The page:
App Annie CEO Bertrand Schmitt can’t easily remember exactly how many devices he owns. He was carrying three when I met him at App Annie global headquarters off Geary Street in San Francisco: an iPad Mini, an Android, and what looked like a Windows phone.
“At least, that’s what I tell my wife.”
The current time zone might be just as easy to forget. Schmitt, a trilingual native Frenchman who started App Annie in Beijing after marrying a Taiwanese woman and living in China for a couple of years, just moved to San Francisco this week. He is now working out of the company’s West Coast head office.
600,000 apps and counting
His company, App Annie, is killing it.
Its recent deal with Facebook to provide third-party analytics to mobile marketers on how their Facebook user-acquisition campaigns are going is just one more bit of evidence that it is, if not the, leader in the field, it’s at least one of a select club of leaders. The company provides free analytics and cost/revenue dashboards for 90 percent of the top 100 mobile app publishers and over 600,000 apps total.
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In exchange, it gains access to the rich aggregated user data from those apps and then sells it to major mobile publishers, VCs, hedge funds, and big Internet platforms in subscription deals worth tens of thousands of dollars annually.
Few startups from Beijing — or China itself — can claim a similar trajectory. And yet, that early beginning 6,000 miles from the self-proclaimed epicenter of the startup world was critical to App Annie’s success.
“Most of our engineering is in Beijing,” Schmitt says. “Starting there was a big advantage.”
The cost of a good engineer in San Francisco, of course, can range well into six figures. Engineers in China? More like $40,000. Which, of course, is a major factor in being able to hire the way most startups would like to, even if they don’t have Uber-like billion-dollar bank accounts.
In fact, with Facebook onboard, the company has really only one global ad network and major mobile media property left to tackle. App Annie already supports Google’s AdMob, Tapjoy, InMobi, AdColony, NativeX, Apple’s iAd, and 20 or so other major networks thanks mostly to its refusal to play favorites to anyone — it’s Switzerland, essentially — or to start its own ad network.
One gaping hole
But there is one gaping hole: Twitter. And, of course, the ad network Twitter purchased just before going public, MoPub.
I wondered out loud why Twitter might be lagging. Our own research here at VB has shown that Twitter is nowhere near as good as Facebook in mobile user acquisition campaigns, and it clearly does not monetize nearly as well as the big blue social network. And since one of App Annie’s core benefits is that in one dashboard it helps mobile publishers see both attributed incoming revenue and outgoing spend, weaker networks would potentially have a strong incentive not to give App Annie API access and make that weakness even more easily apparent, I mused.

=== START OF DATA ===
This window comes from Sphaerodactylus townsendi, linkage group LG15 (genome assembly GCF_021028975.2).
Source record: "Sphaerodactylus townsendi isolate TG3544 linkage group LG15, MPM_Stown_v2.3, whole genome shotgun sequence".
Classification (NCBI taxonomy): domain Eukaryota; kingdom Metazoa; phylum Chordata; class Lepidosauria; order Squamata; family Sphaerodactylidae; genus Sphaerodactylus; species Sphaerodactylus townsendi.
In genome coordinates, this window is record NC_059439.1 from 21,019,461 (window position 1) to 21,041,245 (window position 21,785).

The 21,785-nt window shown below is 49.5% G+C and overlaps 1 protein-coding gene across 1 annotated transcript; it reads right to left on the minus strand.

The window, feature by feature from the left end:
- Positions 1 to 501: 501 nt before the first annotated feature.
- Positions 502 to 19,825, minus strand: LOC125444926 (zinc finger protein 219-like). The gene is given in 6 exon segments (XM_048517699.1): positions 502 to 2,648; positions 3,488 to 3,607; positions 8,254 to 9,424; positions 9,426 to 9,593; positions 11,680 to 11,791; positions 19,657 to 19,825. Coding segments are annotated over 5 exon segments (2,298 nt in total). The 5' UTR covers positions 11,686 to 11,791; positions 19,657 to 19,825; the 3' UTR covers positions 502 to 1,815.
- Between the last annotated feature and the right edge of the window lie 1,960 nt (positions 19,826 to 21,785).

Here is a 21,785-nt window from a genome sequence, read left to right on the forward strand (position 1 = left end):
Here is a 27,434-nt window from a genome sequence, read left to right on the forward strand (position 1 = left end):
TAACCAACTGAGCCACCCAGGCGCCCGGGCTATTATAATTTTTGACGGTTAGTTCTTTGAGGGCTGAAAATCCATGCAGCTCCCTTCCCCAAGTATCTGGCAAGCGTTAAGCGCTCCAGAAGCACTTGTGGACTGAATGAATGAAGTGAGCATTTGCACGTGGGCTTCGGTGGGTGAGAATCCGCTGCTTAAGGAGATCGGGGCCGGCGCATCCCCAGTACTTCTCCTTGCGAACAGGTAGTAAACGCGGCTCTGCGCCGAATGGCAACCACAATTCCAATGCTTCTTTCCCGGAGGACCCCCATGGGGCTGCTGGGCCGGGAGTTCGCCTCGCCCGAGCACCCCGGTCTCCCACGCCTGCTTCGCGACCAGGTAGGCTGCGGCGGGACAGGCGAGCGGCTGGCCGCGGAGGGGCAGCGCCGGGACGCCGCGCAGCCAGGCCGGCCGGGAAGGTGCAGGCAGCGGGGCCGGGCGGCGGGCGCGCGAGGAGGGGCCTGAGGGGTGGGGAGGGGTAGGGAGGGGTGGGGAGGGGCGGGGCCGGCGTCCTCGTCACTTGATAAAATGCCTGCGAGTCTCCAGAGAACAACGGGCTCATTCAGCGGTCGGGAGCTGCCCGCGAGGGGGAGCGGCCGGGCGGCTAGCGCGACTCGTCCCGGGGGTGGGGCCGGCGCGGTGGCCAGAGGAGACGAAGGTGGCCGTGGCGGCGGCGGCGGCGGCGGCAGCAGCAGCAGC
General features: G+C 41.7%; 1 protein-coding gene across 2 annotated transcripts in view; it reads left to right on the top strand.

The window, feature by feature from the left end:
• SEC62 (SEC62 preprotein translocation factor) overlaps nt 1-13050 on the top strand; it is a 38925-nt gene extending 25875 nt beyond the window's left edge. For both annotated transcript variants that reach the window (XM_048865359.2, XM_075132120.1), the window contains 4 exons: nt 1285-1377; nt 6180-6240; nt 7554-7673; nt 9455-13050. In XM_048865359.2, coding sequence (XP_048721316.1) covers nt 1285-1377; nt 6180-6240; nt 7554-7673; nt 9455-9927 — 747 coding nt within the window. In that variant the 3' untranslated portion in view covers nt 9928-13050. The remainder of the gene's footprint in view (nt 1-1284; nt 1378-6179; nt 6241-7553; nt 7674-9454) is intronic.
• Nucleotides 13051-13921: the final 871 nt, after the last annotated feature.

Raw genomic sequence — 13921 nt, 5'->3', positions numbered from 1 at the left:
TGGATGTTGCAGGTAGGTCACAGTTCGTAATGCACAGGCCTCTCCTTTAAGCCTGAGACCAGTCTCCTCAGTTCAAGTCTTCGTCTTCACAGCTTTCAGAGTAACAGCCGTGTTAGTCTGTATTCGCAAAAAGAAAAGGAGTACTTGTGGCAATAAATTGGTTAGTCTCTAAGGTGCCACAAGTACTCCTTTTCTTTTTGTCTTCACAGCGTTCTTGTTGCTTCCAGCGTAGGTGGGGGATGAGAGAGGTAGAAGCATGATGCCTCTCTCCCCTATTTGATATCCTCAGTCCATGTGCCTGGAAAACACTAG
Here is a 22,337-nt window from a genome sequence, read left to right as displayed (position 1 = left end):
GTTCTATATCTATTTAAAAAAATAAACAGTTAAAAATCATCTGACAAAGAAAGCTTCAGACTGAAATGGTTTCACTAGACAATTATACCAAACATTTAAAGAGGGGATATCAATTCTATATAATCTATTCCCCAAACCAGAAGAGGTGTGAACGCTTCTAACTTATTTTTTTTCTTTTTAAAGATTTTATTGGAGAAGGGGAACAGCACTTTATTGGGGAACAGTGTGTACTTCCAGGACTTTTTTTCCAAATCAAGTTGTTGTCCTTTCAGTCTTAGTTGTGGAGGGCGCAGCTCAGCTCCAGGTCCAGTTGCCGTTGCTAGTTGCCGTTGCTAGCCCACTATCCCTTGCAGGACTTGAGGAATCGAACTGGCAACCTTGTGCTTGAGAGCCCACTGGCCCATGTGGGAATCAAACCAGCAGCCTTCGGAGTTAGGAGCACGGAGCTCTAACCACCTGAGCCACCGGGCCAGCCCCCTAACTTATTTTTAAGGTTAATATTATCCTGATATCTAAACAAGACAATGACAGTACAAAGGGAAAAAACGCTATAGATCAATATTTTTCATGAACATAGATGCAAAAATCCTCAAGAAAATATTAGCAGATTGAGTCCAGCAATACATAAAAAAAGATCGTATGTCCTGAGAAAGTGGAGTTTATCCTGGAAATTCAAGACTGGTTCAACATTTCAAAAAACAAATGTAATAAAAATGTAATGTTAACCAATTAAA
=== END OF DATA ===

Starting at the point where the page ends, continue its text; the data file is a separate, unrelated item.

Schmitt disagrees, citing technological challenges as the core issue for Twitter. And, he says, Twitter is perhaps not as weak as might be presumed.
“They’re good in different places,” he told me. “Twitter [the overall company] is more focused on helping publishers make money via MoPub display advertising, while Twitter [the social news service] itself is more focused on enabling mobile user acquisition.”
While Twitter is the last global network App Annie needs to claim virtual ubiquity among the majors, plenty of regional players remain outside the App Annie universe.
Those are important, because Japan, Korea, and China are huge on the world mobile stage, with many of the 25 billion-dollar mobile internet companies from Asia, and higher growth in those Asian countries than in the U.S.
About half of App Annie’s business is in the U.S., with Japan and China its second and third largest markets, respectively — and growing fast. With much of App Annie still in Asia — 120 employees in China alone — that’s a more important market to App Annie than Europe, where it is also making inroads.
Scaling in San Francisco
The company now employs about 260 people, of which perhaps 75 are in San Francisco. That’s where most of the employee growth is now, Schmitt says.
While S.F. talent is pricey (Schmitt grimaces when I mention this) and top Beijing talent is relatively cheap, it was clear from the start, Schmitt says, that the product would not just focus on China. And that it would not always hire the team from where labor is inexpensive.
“Eventually … price is not the only parameter,” he says. “You need to find the right people for global marketing, and finding global product people in China is not so easy … there are not so many of them.”
All of which, of course, adds fuel to the fire of those who believe that while San Francisco may no longer be the best place in the world to start a tech company, it’s probably still the best place in the world to scale a tech company.